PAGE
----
1. Cross-country skiing on icy terrain is very difficult, especially if said terrain is actually pretty far from level. Many bruises might be avoided by first checking whether a trail is actually safe to navigate (i.e., open), since no signs will exist to indicate this.
2. Valaisan white white soup (full of cheese, cream and…well, white wine) is one of the most delicious soups ever.
3. Sledging is very fun. I don’t know why it isn’t just called sledding (see equipment, below). It is done on a ski run, at night, using headlamps.
4. It is worth learning how to slow down/stop your sled (sledge?) properly before going sledging. Otherwise, you risk not being able to navigate a switchback and flipping headfirst over the side of the trail (this happened to a friend of ours. Not to worry; he was okay — but after that incident, the most slow and cautious sledger of the group!).
5. Alpermakkaroni — a baked pasta dish made with Swiss cheeses, ham, potatoes, and apple sauce (oh yes) — is the perfect recovery food after you have climbed a mountain in showshoes.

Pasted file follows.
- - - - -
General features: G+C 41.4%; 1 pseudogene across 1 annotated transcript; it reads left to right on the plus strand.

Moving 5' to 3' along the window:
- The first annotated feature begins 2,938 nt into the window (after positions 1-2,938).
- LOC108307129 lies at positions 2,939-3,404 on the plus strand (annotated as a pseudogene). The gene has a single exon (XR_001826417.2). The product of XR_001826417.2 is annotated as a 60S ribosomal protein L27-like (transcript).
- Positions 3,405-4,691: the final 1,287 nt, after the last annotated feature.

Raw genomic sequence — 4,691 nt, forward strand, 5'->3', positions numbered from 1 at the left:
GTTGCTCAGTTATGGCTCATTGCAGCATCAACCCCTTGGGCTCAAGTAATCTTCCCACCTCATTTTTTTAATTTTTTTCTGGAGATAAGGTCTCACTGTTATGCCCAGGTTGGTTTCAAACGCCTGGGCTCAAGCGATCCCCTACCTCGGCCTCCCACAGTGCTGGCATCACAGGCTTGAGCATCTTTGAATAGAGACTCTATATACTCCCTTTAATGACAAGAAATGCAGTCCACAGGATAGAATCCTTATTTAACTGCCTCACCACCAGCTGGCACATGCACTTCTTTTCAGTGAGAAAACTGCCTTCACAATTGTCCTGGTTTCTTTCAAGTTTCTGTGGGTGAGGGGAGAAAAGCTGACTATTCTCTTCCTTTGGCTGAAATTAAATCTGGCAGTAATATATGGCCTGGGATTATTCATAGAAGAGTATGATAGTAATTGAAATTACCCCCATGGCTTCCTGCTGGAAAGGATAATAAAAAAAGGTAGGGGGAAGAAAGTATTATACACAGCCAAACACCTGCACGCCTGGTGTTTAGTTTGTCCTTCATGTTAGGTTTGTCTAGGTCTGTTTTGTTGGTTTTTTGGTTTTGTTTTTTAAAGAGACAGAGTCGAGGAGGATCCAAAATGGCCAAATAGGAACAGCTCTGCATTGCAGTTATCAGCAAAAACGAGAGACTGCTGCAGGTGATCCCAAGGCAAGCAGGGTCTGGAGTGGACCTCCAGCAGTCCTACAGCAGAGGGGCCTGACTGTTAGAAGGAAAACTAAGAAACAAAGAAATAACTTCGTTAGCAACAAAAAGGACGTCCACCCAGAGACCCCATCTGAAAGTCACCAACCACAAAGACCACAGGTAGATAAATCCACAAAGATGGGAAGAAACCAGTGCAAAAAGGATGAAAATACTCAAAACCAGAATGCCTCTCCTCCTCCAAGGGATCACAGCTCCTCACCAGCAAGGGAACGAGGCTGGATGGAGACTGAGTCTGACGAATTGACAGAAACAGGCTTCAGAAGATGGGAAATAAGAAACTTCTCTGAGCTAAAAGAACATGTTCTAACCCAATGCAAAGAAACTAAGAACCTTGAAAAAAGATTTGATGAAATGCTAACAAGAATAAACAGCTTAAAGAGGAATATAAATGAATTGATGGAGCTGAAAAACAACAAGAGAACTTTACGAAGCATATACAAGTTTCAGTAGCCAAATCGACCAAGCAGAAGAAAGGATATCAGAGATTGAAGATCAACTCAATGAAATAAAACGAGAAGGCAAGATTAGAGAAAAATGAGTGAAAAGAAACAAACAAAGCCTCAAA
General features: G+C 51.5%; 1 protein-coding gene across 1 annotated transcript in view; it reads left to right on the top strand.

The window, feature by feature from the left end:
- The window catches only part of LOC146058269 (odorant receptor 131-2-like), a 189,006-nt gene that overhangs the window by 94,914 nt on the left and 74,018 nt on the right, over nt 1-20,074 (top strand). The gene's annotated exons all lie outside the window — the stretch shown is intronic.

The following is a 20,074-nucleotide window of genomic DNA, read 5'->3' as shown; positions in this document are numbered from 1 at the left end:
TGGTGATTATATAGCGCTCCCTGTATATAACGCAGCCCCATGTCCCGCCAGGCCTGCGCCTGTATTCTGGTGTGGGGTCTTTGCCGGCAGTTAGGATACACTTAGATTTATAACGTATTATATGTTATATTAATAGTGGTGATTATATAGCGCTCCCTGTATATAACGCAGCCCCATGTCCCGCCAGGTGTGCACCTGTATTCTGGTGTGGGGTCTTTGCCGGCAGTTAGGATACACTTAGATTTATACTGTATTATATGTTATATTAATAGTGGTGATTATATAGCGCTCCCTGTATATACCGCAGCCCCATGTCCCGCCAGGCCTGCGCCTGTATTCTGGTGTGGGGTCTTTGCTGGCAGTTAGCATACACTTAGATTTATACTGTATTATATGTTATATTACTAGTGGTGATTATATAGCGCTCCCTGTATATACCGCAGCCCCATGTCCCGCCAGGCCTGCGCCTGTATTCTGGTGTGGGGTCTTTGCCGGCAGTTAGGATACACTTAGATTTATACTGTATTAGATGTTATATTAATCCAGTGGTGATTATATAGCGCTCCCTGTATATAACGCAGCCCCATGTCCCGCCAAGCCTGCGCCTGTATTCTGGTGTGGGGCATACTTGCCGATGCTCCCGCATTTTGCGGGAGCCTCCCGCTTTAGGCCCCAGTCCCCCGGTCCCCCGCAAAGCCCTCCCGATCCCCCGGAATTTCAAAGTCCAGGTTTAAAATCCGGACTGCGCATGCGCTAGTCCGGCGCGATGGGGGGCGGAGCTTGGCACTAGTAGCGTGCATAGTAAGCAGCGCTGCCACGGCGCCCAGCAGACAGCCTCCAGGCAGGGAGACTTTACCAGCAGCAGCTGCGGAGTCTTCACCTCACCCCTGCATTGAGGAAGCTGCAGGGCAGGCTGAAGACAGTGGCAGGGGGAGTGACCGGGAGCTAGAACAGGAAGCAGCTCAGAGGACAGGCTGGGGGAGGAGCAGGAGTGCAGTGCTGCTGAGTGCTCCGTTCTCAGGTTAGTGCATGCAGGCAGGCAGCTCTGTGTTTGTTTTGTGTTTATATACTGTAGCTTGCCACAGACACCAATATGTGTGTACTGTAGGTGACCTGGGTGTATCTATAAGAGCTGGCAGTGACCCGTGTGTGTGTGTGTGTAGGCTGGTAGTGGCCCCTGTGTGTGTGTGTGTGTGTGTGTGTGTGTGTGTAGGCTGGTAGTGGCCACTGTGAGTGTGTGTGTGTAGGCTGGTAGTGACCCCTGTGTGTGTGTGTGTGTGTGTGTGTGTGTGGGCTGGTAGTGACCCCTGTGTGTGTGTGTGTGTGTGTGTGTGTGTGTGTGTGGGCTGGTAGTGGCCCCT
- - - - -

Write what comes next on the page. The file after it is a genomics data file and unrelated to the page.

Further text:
6. Snowshoeing up a mountain is difficult, but the views at the top are worth it.
7. After taking two gondolas and a train through the mountain to reach the top of the 3500 meter peak which you can ski down, you will feel slightly weird from the altitude, but the views are again worth it!
8. I will always have a love-hate relationship with downhill skiing, and feel sheer panic in my first hour each season as I forget everything I ever knew, and wait for my muscle memory to slowly return.
9. You can do impromptu sledging without a sledge while downhill skiing. You may irretrievably lose a ski pole in the process.
10. Descriptions of this region are not hyperbole: it really is that beautiful.
Photo uploads have been agonizingly slow today, but if you want to see more photos, check out my Picasa album at http://picasaweb.google.com/kristen.howard/SaasFee#